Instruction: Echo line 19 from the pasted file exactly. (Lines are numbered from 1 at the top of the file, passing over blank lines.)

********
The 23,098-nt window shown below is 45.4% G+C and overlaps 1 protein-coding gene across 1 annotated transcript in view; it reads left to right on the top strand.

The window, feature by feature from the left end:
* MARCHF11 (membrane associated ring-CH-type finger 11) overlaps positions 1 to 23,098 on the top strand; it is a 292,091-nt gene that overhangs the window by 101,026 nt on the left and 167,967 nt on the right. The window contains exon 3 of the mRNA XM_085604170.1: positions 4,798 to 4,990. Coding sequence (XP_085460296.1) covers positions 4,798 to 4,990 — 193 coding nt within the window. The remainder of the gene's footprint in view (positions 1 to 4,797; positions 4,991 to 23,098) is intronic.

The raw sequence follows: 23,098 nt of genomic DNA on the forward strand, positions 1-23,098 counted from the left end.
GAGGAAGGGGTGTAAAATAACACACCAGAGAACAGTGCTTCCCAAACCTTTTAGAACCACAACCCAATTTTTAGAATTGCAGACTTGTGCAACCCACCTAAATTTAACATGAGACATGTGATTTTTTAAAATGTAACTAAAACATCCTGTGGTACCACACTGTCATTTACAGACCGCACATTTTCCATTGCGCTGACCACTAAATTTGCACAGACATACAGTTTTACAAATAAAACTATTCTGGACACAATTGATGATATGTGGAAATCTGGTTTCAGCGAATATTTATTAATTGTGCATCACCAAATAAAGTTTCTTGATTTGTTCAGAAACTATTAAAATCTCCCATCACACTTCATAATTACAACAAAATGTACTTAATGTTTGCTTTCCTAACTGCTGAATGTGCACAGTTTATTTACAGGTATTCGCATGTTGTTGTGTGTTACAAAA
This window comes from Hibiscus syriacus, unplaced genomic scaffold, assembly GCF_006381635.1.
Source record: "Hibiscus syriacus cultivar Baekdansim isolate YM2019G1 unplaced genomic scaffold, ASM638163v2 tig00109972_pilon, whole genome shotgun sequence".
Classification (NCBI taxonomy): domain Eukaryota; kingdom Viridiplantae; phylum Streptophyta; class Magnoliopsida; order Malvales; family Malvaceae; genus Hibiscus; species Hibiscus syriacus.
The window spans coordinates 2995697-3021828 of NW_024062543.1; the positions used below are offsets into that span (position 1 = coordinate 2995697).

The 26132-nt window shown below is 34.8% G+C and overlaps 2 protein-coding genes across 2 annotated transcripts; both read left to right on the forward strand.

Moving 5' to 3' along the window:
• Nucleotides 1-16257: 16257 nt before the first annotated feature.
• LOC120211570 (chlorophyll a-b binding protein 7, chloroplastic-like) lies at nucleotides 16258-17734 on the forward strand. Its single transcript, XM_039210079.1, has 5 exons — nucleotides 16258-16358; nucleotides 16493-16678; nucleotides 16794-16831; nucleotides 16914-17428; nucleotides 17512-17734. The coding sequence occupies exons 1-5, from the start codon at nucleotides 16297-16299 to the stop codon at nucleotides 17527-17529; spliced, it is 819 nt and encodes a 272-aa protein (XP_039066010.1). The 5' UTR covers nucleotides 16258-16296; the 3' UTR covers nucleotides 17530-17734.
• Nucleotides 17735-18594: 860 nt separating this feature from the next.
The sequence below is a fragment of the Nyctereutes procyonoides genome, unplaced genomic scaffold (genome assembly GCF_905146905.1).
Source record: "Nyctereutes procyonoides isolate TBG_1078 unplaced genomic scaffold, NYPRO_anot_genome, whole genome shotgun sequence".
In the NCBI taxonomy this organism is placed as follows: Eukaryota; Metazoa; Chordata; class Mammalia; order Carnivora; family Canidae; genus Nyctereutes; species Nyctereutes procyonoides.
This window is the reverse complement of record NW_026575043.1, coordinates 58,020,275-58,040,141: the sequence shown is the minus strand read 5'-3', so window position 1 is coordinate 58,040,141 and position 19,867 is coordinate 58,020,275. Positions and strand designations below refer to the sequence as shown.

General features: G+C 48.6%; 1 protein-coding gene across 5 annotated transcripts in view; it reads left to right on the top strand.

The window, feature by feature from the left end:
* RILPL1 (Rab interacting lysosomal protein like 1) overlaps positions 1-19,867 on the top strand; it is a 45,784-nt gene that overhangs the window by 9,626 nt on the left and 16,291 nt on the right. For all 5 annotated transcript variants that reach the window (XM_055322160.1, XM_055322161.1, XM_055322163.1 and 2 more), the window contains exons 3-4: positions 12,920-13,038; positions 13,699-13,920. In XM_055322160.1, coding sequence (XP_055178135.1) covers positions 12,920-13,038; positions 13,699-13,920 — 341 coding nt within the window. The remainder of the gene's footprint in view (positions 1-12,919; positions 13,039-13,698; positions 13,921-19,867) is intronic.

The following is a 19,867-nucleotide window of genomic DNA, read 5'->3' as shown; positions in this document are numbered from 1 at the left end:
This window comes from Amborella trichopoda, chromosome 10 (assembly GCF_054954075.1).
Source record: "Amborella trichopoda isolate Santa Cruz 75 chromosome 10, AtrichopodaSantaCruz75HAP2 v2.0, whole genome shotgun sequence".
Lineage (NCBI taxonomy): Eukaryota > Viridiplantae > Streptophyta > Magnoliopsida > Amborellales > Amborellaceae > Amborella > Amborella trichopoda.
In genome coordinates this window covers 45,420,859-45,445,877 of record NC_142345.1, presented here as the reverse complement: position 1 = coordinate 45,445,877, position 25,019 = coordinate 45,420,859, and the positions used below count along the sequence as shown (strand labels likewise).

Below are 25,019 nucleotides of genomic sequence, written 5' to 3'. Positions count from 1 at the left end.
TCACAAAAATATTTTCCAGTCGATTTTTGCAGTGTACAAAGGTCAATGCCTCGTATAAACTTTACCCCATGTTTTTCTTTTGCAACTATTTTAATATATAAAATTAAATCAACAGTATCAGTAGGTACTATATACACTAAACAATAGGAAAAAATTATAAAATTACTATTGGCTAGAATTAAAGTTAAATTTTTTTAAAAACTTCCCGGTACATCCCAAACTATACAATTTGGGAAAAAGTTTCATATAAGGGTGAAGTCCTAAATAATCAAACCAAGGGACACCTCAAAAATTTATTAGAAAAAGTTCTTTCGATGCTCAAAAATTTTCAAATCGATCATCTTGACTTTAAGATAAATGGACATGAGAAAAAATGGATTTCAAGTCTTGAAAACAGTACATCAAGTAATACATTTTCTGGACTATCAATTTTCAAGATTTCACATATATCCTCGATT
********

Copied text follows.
General features: G+C 48.6%; 1 protein-coding gene across 5 annotated transcripts in view; it reads left to right on the top strand.